I stumbled upon a program a little over a month ago called OXO Blogger Outreach and, let me tell you, they are chalk full of wonderful opportunities for bloggers and non- bloggers! Their mission as a whole is to spread the word about pediatric cancer research and to find ways to get involved with funding it. The particular program that I read about is called Cookies for Kids’ Cancer and was actually founded by two OXOnian’s (OXO employees), Gretchen and Larry Witt. Their son, Liam, has been battling Neuroblastoma (a type of pediatric cancer) since he was born, and it has been an incredibly tough fight, not only for him, but for his parents as well.
Here are some facts about Neuroblastoma:
- Neuroblastoma is the fourth most commonly diagnosed childhood cancer in the United States.
- It is a children’s cancer that develops in specific areas of the nervous system and is found primarily in the abdominal and chest area and associated with the adrenal glands.
- Neuroblastoma is a malignant tumor that develops from nerve tissue. It is a type of cancer the occurs primarily in infants and children, and is rarely found in children over age 10.
- Neuroblastoma symptoms vary depending on the location of the tumors in the body. Symptoms can include:
- Unusual lump or mass, typically in the abdomen
- Swollen abdomen
- Swelling in the face or throat
- Chronic fatigue
- Problems with urination or bowel movements
- Loss of movement in the hips or extremities
- There are various treatment methods for neuroblastoma and they vary depending on a variety of factors, including the child’s medical history and the stage of the disease. Several treatment options may be used, and can include:
- Retinoid therapy
- Radiation Therapy
- MIBG (radiation therapy) and stem cell transplant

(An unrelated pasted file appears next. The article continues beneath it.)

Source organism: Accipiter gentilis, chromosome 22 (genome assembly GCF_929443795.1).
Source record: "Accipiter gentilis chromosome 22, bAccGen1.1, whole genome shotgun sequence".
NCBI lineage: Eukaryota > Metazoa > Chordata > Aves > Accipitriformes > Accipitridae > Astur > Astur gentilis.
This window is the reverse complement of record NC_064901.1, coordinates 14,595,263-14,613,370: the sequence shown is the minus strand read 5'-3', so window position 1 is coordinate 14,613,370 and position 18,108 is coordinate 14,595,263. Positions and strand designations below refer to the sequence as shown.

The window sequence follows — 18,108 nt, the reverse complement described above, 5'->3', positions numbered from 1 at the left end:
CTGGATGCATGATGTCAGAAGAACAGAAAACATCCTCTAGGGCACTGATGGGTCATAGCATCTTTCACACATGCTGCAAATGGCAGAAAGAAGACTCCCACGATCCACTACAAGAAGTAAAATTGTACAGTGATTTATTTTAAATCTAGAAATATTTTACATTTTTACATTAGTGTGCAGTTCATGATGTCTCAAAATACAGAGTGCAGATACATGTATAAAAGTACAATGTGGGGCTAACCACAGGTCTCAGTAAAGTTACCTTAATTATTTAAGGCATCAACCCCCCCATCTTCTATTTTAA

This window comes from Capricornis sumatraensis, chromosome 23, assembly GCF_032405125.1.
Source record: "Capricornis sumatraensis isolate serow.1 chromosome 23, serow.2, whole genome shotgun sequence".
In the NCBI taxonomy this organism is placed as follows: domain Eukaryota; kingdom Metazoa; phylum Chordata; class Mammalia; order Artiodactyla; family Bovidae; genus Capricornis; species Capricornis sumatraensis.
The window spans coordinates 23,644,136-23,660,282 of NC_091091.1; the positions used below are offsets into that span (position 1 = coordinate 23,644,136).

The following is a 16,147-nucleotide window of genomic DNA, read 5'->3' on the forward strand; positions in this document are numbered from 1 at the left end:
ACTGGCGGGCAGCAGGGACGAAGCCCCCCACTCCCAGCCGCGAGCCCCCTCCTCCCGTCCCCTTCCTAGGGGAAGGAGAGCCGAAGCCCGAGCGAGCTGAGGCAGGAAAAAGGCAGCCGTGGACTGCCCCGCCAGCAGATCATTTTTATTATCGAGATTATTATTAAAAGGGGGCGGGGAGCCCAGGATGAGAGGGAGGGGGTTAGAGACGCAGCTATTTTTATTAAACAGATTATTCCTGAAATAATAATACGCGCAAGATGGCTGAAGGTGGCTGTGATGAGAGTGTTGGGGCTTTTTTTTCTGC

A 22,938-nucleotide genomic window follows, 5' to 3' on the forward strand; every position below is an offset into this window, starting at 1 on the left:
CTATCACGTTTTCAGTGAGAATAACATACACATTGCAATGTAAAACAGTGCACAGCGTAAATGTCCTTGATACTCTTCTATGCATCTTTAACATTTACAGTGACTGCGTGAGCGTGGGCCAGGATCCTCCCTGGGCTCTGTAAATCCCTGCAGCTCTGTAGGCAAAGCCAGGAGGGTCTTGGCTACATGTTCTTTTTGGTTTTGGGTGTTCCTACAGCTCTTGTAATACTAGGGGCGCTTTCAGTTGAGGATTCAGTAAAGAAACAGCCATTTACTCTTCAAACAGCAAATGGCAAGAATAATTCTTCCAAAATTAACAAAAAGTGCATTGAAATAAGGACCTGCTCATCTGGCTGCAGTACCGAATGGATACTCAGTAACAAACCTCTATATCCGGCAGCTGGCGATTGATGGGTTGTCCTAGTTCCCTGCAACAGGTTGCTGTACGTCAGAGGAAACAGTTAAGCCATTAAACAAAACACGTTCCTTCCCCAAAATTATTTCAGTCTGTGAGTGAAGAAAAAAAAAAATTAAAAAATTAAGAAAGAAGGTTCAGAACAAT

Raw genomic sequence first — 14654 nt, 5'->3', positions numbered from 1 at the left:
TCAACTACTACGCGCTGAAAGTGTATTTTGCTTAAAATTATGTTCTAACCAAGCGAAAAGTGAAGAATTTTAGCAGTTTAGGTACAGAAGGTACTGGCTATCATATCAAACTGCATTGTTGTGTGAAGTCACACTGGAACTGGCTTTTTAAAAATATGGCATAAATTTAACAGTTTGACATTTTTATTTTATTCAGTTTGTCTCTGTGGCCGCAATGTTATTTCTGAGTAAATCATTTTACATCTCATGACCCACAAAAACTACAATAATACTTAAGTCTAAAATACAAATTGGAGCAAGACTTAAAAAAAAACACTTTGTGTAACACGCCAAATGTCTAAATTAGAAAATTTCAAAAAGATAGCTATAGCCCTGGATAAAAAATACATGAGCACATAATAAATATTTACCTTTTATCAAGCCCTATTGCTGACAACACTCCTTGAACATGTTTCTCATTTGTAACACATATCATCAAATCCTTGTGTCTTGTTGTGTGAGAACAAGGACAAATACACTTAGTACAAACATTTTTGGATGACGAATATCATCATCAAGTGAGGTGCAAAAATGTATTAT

You can learn more about Neuroblastoma and other types of pediatric cancer by visiting these sites:
One of the many challenges in fighting this disease is the severe lack of funding available for research, and this is exactly where Gretchen and Larry decided to step in and make a change. Cookie’s for Kids’ Cancer was developed to fill this void and to provide inspiration and support for individuals, communities and businesses to help fight pediatric cancer through the concept of local bake sales. OXO is a company comprised of less than 70 employees, a relatively small group, which has knitted them together as close as family. The new’s of Liam’s diagnosis hit the employee’s hard, so they decided to take the idea of Cookie’s for Kids’ Cancer and “bake a difference”. They have held numerous bake sales, baked LOADS of delicious cookies and in the end have raised over $150,000 dollars to help support Cookie’s for Kids’ Cancer . This year, OXO will donate up to $100,000 to support research for new and improved therapies.
I was lucky enough to be selected to host a giveaway for this wonderful organization and am so excited to be able to share all of this information with you all. I received two “Be a Good Cookie” spatulas; one for myself and one to giveaway on Happy Hippie!
I used my spatula yesterday, when baking up a huge batch of Christmas cookies to send out for the Blogger Cookie Exchange, and it was great! Each time I used it, it reminded me of just how important it is to reach out to others, and of just how many things I have to be thankful for in my own life. :)
This giveaway will be open until Wednesday, December 21 at 5:00pm.
- Go to the OXO Good Cookies website, and comment telling me one thing that you learned from browsing around!
- Go to the OXO Good Cookies- Recipe Book, find a recipe that you would enjoy making, using this spatula and tell me about it in a separate comment
- Like Happy Hippie Blog on Facebook and leave a seperate comment telling me that you did
- Like OXO on Facebook and leave a separate comment telling me that you did
- Follow Happy Hippie Blog on Twitter and leave a separate comment telling me that you did
- Follow OXO on Twitter and leave a separate comment telling me that you did
- Subscribe to this blog and leave a separate comment telling me that you did
“One hundred years from now, It will not matter what kind of car I drove, What kind of house I lived in, Or how much money I had in the bank, But the world may be a better place because I made a difference in a child’s life.”